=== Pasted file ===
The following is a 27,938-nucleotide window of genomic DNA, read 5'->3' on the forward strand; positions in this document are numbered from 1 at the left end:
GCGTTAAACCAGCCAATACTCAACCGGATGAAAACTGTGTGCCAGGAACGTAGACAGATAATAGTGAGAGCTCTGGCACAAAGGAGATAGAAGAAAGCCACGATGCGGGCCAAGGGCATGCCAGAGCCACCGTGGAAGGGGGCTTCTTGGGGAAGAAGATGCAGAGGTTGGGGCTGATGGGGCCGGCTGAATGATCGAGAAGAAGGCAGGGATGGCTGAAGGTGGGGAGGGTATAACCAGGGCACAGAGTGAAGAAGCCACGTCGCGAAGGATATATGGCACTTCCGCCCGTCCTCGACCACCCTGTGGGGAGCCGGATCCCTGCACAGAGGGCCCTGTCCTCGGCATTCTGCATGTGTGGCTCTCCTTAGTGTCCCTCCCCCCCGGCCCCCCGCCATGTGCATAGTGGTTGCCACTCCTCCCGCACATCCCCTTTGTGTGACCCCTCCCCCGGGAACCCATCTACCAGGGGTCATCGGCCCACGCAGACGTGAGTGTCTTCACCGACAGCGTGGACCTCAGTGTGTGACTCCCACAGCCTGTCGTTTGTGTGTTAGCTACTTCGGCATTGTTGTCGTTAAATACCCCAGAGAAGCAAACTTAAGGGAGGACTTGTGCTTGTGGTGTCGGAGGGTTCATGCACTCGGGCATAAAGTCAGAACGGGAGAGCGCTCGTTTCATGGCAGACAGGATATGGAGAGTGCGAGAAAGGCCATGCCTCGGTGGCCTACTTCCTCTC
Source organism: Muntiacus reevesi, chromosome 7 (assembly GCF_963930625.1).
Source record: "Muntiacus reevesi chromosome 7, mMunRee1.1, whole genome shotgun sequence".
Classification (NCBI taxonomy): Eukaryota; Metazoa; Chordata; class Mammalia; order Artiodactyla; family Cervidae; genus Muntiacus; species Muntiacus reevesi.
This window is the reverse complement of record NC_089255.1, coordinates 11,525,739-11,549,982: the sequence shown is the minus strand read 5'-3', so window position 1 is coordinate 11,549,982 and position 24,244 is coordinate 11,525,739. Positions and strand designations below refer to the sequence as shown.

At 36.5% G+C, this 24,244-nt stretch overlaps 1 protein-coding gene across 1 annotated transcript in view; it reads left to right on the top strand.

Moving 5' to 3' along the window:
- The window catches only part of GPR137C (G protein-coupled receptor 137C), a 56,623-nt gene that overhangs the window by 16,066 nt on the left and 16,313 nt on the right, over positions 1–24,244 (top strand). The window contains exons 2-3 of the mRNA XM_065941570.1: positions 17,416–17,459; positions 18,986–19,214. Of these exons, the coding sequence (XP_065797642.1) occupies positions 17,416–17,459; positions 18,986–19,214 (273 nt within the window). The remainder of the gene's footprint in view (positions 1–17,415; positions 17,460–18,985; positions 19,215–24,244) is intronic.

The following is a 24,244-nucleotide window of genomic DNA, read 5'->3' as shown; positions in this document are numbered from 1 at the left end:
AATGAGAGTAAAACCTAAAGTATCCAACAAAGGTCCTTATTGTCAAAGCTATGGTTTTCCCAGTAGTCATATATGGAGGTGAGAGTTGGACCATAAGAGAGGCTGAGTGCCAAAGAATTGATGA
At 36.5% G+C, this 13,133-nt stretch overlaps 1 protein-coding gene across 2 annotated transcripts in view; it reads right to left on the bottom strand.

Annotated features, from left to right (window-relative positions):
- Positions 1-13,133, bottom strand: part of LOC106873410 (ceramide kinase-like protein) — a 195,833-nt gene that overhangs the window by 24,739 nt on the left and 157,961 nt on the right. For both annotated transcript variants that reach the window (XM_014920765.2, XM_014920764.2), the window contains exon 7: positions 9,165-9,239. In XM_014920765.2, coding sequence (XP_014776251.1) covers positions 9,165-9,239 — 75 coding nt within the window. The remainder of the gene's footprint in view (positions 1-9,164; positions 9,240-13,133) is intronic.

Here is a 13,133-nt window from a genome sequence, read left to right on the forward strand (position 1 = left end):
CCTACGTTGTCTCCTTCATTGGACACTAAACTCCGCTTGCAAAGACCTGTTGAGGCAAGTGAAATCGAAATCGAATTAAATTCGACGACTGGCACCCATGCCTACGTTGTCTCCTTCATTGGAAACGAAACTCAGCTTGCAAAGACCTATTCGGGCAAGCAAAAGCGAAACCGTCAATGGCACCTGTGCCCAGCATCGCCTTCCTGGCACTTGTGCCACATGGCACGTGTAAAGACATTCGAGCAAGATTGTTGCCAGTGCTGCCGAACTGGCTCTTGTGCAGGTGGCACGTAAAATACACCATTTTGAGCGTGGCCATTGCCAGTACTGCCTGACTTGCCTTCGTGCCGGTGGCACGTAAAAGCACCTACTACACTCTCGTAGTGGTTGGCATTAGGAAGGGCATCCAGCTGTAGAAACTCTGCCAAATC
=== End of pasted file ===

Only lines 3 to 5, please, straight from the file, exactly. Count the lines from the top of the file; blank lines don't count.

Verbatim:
Source organism: Muntiacus reevesi, chromosome 7 (assembly GCF_963930625.1).
Source record: "Muntiacus reevesi chromosome 7, mMunRee1.1, whole genome shotgun sequence".
Classification (NCBI taxonomy): Eukaryota; Metazoa; Chordata; class Mammalia; order Artiodactyla; family Cervidae; genus Muntiacus; species Muntiacus reevesi.